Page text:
Help Please !!!!!!
When temperature is 0 degrees Celsius, the Fahrenheit
temperature is 32. When the Celsius temperature is 100, the
corresponding Fahrenheit temperature is 212. Express the
Fahrenheit temperature as a linear function of C, the
Celsius temperature, F(C).
a. Find the rate of change of Fahrenheit temperature
for each unit change temperature of Celsius.
b. Find and interpret F(28).
c. Find and interpret F(–40).

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- marcelie

- jamiebookeater

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- anonymous

so you have two data points right?

- marcelie

i think so

- anonymous

(0,32) and (100,212)

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## More answers

- anonymous

since we have two points, we can always create a straight line.

- marcelie

so then i use the slope of the line ?

- anonymous

you use the general formulae of a line.
y=mx+c
here F=mC+c where 'c' is the intercept, C is celcius temp and F is farenheit temp

- anonymous

|dw:1441355697020:dw|

- anonymous

we already know the intercept right? F=32? since C=0

- anonymous

hence F=mC+32
what is the other point we know? Substitute that point into the equation to solve for m

- marcelie

so my linear equation will be y= 1.8x +32 ?

- anonymous

F=mC+32
we know point (100,212)
Subt this into first eq.
212=100m+32
100m=180
m=180/100
m=1.8
hence F=1.8C+32

- anonymous

well done

- anonymous

so now, what is the rate of change of Fahrenheit?
it is the differential with respect to time right?

- marcelie

so when it says rate of time is there a formula for it ?

- marcelie

So this is what i came up with my answers
a, ?
b. f(28) = 82.4
c. f(-40)=-40

- anonymous

b and c ask you to interpret.
So this means for b. we say, at 28 degrees Celsius, the temperature is 82.4 Fahrenheit

- anonymous

for a. we differentiate that equation with respect to time.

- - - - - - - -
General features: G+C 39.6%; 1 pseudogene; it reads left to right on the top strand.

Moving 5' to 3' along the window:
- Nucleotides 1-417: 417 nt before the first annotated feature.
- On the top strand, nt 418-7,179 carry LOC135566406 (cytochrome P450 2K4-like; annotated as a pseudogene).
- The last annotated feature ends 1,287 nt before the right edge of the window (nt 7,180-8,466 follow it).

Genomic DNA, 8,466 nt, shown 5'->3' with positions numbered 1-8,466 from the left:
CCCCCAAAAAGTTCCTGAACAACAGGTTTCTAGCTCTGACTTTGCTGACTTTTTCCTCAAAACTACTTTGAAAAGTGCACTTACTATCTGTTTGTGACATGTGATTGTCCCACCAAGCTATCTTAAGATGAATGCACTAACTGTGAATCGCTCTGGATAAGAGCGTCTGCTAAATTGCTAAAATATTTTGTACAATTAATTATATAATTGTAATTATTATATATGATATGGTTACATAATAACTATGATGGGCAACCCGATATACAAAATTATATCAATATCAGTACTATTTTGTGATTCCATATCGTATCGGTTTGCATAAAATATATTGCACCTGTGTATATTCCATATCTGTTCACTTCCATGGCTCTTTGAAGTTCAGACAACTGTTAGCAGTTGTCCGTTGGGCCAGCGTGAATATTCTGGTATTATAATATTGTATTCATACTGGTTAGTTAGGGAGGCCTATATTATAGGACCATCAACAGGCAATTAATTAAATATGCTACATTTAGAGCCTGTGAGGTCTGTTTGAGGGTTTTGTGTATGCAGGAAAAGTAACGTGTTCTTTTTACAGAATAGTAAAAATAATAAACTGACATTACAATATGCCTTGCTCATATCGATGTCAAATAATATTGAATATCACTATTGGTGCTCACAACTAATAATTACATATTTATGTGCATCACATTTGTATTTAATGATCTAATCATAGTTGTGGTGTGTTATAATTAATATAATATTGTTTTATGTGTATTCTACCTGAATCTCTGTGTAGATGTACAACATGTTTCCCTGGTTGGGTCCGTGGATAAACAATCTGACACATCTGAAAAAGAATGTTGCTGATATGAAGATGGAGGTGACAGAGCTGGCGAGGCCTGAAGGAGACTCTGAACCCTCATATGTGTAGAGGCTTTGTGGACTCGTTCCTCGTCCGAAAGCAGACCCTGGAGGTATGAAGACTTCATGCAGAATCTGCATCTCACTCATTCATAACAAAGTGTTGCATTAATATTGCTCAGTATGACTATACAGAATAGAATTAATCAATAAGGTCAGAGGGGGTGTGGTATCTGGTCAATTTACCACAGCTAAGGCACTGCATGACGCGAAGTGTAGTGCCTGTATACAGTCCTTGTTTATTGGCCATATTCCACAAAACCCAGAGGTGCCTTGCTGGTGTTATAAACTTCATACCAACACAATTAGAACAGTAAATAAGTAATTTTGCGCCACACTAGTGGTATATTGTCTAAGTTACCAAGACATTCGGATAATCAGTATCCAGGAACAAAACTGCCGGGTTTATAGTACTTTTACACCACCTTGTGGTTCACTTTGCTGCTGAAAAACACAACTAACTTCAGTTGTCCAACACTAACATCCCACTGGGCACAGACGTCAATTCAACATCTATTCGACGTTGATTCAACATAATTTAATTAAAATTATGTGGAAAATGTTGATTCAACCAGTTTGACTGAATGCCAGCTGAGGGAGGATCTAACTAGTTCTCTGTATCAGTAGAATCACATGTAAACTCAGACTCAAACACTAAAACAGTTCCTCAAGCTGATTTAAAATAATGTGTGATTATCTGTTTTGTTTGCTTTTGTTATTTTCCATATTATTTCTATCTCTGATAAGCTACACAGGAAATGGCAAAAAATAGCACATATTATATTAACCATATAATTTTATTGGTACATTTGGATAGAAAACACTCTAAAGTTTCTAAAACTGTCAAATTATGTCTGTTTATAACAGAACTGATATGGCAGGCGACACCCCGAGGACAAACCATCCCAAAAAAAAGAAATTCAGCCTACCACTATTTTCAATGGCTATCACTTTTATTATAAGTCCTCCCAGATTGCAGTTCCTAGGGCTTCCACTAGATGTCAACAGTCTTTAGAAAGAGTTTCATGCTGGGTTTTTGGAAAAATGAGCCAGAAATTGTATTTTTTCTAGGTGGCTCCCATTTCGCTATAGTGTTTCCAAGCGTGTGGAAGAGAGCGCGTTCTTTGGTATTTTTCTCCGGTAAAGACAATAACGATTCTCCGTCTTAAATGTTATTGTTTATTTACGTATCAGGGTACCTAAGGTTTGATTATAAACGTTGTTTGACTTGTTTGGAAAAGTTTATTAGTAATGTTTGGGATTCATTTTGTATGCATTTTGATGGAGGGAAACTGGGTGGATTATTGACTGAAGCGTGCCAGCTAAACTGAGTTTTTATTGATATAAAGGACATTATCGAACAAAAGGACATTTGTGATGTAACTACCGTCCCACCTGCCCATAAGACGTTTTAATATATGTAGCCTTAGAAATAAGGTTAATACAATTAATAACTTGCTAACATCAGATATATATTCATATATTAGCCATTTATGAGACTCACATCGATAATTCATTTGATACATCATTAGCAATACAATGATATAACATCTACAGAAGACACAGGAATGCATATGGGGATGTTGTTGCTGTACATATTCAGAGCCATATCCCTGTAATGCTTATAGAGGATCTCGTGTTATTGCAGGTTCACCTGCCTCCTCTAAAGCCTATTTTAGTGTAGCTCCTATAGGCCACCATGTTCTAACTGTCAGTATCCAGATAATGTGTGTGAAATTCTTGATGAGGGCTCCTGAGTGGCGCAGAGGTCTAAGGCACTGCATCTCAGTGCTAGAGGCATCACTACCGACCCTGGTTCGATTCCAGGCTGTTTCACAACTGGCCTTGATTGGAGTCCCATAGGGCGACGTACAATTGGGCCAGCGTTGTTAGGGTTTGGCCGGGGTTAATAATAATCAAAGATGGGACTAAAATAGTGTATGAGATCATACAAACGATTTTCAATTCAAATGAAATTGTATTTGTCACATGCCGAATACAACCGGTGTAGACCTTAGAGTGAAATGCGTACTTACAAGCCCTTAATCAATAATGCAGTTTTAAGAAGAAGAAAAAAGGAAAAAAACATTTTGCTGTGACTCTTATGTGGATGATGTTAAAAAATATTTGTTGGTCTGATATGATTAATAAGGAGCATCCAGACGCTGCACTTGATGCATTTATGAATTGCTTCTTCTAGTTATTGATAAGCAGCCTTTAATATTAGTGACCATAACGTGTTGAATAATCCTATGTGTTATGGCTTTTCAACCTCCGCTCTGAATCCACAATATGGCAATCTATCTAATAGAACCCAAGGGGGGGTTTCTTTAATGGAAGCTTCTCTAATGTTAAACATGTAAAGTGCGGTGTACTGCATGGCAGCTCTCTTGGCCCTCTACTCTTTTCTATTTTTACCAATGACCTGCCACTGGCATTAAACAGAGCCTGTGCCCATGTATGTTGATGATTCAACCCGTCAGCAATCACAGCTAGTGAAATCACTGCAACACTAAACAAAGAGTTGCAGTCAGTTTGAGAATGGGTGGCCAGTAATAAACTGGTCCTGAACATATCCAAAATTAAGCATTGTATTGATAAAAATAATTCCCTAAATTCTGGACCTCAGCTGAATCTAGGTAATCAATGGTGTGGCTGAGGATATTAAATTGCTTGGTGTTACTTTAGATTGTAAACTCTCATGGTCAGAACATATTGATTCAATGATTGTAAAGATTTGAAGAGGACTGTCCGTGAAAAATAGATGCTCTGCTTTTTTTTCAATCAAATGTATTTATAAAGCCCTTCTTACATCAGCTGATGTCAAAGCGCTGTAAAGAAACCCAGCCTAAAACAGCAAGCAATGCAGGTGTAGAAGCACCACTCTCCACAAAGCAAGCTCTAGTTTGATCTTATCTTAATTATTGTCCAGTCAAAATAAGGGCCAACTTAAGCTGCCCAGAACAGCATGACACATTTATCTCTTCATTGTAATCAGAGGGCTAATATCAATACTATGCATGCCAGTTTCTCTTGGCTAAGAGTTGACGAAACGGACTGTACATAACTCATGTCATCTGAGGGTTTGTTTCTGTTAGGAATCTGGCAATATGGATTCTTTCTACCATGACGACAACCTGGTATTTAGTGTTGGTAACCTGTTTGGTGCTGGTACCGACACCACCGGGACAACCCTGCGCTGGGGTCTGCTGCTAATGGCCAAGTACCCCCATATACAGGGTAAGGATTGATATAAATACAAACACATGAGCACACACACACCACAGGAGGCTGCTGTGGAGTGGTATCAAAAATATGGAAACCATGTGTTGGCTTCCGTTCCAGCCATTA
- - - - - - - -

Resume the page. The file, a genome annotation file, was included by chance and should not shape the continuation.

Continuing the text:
\[F=1.8C+32\]
\[\frac{ d }{ dt }\left( F \right)=\frac{ d }{ dt }\left( 1.8C+32 \right)\]
\[\frac{ dF }{ dt}=1.8\frac{ dC }{ dt }\]

- anonymous

the differentiation of a constant is always zero. remember.

- marcelie

so is that a formula ?

- anonymous

yep

- anonymous

that is the rate of change of farenheit temperautre

- marcelie

okay. so what do i plug in to it ?

- anonymous

hmm. maybe what i did was a bit too complex for you at this level.

- marcelie

yes. lol i am taking pre cal. so i thinks its calculus lol

- anonymous

ah right.

- anonymous

perhaps that is simply the slope they are looking for?

- marcelie

so for a its f = 1.8c +32 ? or do i have to solve it more?

- anonymous

well 'for each unit change in celcius temp, means we should plug in c=1,2,3,...etc right?

- anonymous

thats simple what a unit change means

- anonymous

have you learnt what a derivative is or not?

- marcelie

okay. so once i plug in those numbers
whats the next step is ?
I dont think so.

- anonymous

i don't know if theres enough information to calculate the rate. we aren't given the time of how long it takes to get from 0 degrees to 100 degrees.. :/

- marcelie

hmmm. so should i leave the answer as f= 1.8c+32 ?

- anonymous

thats the answer for the questions: 'Express the
Fahrenheit temperature as a linear function of C, the
Celsius temperature, F(C).'

- anonymous

but yea, not 100% sure what a wants us to find out sicne you are doing pre-calc

- marcelie

hmmm. how would u solve it ?

- anonymous

\[\frac{ dF }{ dt}=1.8\frac{ dC }{ dt }\]

- marcelie

okay. so what do i plug in for df /dt = 1.8 dc/dt

- anonymous

nothing. that is just a general from on how to write functions with respect to time, i.e rates of change

- anonymous

you don't have enough info to find the rate

- marcelie

ah okay.

- marcelie

for letter b the wording is the same but the number changes right ?

- marcelie

i mean for letter c.

- anonymous

yep so at -40 degrees celcius, the temperature is equivalent to ... degrees farenheit

- anonymous

all good?

- marcelie

Okay . Got it !!!!!!!! Thank You. You helped me a lot

- anonymous

no problem :) hope all goes well

- marcelie

Enjoy ur medal :D

- anonymous

ahhaha i will, gladly!

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